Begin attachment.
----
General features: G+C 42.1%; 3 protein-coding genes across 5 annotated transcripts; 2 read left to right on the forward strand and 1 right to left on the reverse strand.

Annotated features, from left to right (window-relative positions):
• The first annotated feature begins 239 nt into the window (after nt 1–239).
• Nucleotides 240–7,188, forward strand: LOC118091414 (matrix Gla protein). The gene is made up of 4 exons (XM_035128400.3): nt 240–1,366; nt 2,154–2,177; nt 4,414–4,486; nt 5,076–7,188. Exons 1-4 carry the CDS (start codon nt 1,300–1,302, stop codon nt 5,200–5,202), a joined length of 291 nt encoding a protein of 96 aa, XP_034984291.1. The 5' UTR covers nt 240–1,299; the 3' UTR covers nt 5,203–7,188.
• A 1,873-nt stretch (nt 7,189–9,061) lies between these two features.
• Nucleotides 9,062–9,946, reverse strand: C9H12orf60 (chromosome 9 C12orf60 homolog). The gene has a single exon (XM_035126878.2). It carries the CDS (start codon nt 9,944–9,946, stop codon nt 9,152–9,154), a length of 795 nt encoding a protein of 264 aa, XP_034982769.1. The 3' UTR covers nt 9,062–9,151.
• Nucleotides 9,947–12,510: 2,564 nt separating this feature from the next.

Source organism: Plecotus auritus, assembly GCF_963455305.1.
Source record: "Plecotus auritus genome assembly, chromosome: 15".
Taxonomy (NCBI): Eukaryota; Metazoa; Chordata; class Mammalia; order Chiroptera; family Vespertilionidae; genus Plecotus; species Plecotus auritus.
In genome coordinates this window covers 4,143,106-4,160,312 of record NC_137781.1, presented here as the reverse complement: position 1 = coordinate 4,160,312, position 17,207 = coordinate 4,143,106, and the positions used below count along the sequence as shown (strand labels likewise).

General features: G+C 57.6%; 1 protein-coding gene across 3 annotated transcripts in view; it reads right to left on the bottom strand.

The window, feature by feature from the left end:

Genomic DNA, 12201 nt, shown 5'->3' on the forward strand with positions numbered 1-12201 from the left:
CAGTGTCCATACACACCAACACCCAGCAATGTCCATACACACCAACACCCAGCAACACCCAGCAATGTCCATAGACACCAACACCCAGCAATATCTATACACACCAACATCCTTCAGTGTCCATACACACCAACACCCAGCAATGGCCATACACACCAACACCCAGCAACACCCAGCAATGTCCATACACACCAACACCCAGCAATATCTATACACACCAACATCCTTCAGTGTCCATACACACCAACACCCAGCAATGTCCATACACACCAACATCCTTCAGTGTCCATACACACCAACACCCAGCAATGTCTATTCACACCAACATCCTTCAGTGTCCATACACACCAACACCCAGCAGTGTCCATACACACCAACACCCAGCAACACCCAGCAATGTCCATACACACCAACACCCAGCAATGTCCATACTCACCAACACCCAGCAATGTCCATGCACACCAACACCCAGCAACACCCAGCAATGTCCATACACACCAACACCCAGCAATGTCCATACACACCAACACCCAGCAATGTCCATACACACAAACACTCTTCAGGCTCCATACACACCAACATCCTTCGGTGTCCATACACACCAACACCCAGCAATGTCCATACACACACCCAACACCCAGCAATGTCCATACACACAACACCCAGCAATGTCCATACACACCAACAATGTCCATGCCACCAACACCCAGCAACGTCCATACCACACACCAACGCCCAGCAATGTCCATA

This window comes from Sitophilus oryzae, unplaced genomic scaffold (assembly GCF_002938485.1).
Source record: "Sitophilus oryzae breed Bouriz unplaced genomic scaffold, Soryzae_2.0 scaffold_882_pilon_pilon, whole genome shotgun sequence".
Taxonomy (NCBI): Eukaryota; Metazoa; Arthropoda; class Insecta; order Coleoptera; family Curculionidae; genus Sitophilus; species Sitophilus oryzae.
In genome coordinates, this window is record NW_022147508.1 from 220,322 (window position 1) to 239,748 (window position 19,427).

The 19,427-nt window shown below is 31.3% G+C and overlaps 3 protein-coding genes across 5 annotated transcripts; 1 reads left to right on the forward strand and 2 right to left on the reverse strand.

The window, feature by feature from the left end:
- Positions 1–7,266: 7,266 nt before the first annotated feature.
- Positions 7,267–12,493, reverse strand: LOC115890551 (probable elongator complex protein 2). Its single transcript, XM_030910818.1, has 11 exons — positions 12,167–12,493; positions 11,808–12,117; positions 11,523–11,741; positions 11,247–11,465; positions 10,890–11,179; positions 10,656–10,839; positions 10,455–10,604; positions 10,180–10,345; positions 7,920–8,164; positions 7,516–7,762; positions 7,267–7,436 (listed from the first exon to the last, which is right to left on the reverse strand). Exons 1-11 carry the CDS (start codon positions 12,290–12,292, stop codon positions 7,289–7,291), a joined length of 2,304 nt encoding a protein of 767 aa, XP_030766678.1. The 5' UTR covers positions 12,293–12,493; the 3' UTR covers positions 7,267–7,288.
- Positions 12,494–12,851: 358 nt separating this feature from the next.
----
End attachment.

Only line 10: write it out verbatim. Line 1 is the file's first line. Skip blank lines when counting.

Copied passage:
Taxonomy (NCBI): Eukaryota; Metazoa; Chordata; class Mammalia; order Chiroptera; family Vespertilionidae; genus Plecotus; species Plecotus auritus.